And I’m expecting my final grades to not be so hot. My first quarter GPA will probably be trash. This is very hard for me to swallow, and will be even harder for people back at home who thought I was smart to swallow. And can I just say that if you thought I was better than that or you think I shouldn’t be failing then you are really missing the point? Because I’ve spent my whole life trying to prove I was smart enough, only to find that even when I managed to pull a 4.6 GPA first semester of senior year that I still wasn’t “smart”. Smart doesn’t exist. I could chase it all my life, and I would never arrive. And can I just say that I’ve never been happier? Not because I’m proud of my grades but because I’m healthy, I survived my first quarter, and I am content with the intelligence I have. I’m not settling for mediocre grades, failure, or complacency by any means. This isn’t the end. But I am saying I can have joy when my best is mediocre. And after a whole life-time of wondering when my best would ever be enough, I understand now why it is.
There is a difference between striving and excellence.
Striving is trying to impress the world with everything we can do. Striving points back to us. It never arrives, it’s never satisfied, and it’s never good enough. Striving is a heart posture of, “I need to do this in order to be enough.” It’s chasing expectations that don’t exist, climbing endless ladders that lead to burnout and bondage in an effort to prove we are worth something.
But excellence is giving God our best as a gift. It’s being so in love with the Lord that you can’t help but want to give Him any less than your absolute best. It’s a heart posture that is so grateful for what He has given you that you want to steward those gifts well. It’s not about what other people think, but what God thinks, which makes excellence matter most when nobody is watching.
Excellence has a grace on it that striving does not. My 68% on a test sometimes isn’t the best, but if I gave it my everything at the time then it was excellent. Sometimes the result of 68% on my lab practical, 2 points below the class average, is just as excellent as the 96% I got on my last math midterm. Sometimes the straight As I got only twice in high school are just as excellent as the straight Cs I might get here. Sometimes the study sessions that seem to accomplish nothing are just as excellent as the ones where I manage to re-do every homework problem or memorize multiple chapters of information. A lot of times I do worse on tests than everyone I talk to, but that 54% was still excellent. A lot of days I am really grateful that my 54% was not 10%. I’m grateful that when my best is a literal F, God still makes a way. As long as my heart posture is to bring God my very best, it doesn’t matter if the world says I’m failing. I can find joy in my ability to worship Him because my heart matters more than the amount.
Excellence is having a spirit of gratitude rather than poverty. It’s working from a place of, “I am so grateful for what I have” instead of “never enough.” It’s a heart posture of abundance rather than scarcity. You can have everything and have a spirit of poverty. Or you can have nothing and have a spirit of gratitude. Your heart posture has nothing to do with what you have.
It’s wanting to always improve, not because we need to improve to be enough, but because we want to continually give God our very best. Excellence is not coping with failure by becoming apathetic and deciding you don’t care about the result. We can’t give God our best if we don’t care about the results. Excellence is being able to accept that sometimes our best isn’t making it to the top of the food chain, but knowing that there are arms of grace there to catch us throughout the journey and being able to discern our flaws from our core identity and self worth.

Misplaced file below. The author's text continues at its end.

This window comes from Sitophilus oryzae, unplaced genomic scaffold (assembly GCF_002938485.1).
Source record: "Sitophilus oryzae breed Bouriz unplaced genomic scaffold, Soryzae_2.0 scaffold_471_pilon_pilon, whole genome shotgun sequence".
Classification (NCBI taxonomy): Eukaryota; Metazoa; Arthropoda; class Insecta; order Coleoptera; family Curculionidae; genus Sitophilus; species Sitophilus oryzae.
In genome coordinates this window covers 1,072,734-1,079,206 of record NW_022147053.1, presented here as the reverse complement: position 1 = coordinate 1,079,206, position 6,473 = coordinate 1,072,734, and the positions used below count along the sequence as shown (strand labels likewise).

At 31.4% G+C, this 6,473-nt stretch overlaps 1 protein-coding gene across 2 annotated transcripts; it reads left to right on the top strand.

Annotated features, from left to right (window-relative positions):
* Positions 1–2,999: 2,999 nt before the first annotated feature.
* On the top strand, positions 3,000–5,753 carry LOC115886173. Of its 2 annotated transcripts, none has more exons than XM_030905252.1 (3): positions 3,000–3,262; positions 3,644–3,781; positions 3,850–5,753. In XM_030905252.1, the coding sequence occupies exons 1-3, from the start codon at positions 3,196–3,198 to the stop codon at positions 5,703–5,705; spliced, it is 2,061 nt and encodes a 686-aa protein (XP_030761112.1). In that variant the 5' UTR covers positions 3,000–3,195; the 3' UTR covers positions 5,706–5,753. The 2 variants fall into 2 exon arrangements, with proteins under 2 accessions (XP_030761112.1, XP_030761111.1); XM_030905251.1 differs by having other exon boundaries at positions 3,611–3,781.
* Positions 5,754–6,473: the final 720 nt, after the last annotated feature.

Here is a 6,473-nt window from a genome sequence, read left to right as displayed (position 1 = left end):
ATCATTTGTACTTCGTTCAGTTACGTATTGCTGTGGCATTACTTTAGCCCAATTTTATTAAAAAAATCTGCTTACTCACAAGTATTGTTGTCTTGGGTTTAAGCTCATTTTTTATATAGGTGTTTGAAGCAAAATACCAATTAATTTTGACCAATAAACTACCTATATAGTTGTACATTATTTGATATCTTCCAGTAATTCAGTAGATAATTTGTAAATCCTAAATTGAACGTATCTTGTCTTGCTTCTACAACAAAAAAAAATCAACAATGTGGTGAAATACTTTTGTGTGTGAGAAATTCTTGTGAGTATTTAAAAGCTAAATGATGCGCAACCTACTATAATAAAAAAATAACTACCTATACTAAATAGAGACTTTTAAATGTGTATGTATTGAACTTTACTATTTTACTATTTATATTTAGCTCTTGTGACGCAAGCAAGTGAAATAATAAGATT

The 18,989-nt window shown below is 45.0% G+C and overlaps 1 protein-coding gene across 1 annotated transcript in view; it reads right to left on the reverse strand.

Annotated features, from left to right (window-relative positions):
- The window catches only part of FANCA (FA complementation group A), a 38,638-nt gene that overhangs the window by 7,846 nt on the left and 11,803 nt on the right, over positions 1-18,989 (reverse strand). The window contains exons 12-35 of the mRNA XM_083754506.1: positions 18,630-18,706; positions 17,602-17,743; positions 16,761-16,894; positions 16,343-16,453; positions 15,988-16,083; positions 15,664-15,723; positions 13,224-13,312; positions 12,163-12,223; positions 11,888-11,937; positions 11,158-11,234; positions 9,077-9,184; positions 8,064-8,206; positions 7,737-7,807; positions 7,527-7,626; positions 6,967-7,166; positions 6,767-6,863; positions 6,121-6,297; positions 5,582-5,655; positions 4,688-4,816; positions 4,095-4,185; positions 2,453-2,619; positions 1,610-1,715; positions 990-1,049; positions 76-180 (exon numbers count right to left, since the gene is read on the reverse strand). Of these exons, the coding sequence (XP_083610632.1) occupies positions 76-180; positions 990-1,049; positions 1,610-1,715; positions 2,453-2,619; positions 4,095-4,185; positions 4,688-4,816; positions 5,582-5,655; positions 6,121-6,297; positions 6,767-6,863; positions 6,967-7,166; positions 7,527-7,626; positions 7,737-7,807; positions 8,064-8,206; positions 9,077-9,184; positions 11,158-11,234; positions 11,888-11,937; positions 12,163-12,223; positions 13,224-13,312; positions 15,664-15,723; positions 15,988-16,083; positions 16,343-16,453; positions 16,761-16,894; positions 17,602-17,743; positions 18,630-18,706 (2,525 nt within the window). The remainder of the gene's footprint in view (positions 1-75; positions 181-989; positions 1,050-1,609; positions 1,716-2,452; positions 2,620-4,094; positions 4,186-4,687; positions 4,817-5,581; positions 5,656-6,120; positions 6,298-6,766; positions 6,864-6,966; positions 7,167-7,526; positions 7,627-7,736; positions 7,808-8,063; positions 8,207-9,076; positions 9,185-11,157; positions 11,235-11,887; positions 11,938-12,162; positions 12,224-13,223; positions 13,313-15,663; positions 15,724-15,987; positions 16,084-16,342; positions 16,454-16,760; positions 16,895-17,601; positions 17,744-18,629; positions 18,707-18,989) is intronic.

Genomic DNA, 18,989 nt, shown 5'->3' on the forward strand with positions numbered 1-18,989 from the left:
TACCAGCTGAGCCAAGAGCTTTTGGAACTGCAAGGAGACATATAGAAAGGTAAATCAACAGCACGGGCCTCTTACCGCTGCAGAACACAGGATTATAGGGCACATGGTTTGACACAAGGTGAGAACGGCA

So today my heart desires this: to love so strongly that I fail perfectly. To climb the mountain with my hands wide open. To have the courage to risk falling, hard, but trying anyways because that is what I’m called to do. To live my life as an act of gratitude and worship. To live imperfectly but fearlessly. And to give God my absolute best in everything. Not in an effort to prove my worth, but to steward all the gifts he’s given me well in this crazy abundant life I get to live.
I want to have the courage to be thankful in the midst of uncertainty. The courage to be okay with failing. The courage to worship when everything is crashing down and when my anxiety feels demonic. The courage to be weak and still give the little that I have.
I want to have the courage to improve and persevere. I have plans to meet with a success coach and learning strategist. I plan to attend test-taking workshops to figure out my problem with multiple choice tests. This is so that the best I can give as an offering can slowly become less and less tainted with my doubt.
I want to have the courage to love and be loved regardless of my circumstances. To know that love surrounds me when my thoughts wage war. That love guards my heart when fear tries to tear me apart. When I think the storm will never end He says, “watch the giants fall.” His love tears through the night and rides on the storm, meeting me when my head is buried in my hands in my dorm room stairwell. For this, I can’t help but sing in the shower. I can’t help but lift my hands while brushing my teeth and walk into every season with a smile.
For this, I am so, incredibly grateful.
P.S: I took a break from blogging so I could give my finals my everything! There will be changes in the frequency of my posting, just because I don’t want this blog to be something I have to keep up with, but rather something that can continue to capture my journey through college. Thank you so much for 300 followers and sticking through my journey with me. It has taken me a lot longer to get to 300 than the average blogger which makes it so much more special. I am so grateful to be able to share this with you. I will be blogging all throughout undergrad and hopefully med school and wherever I end up after that. Love you all so much! ❤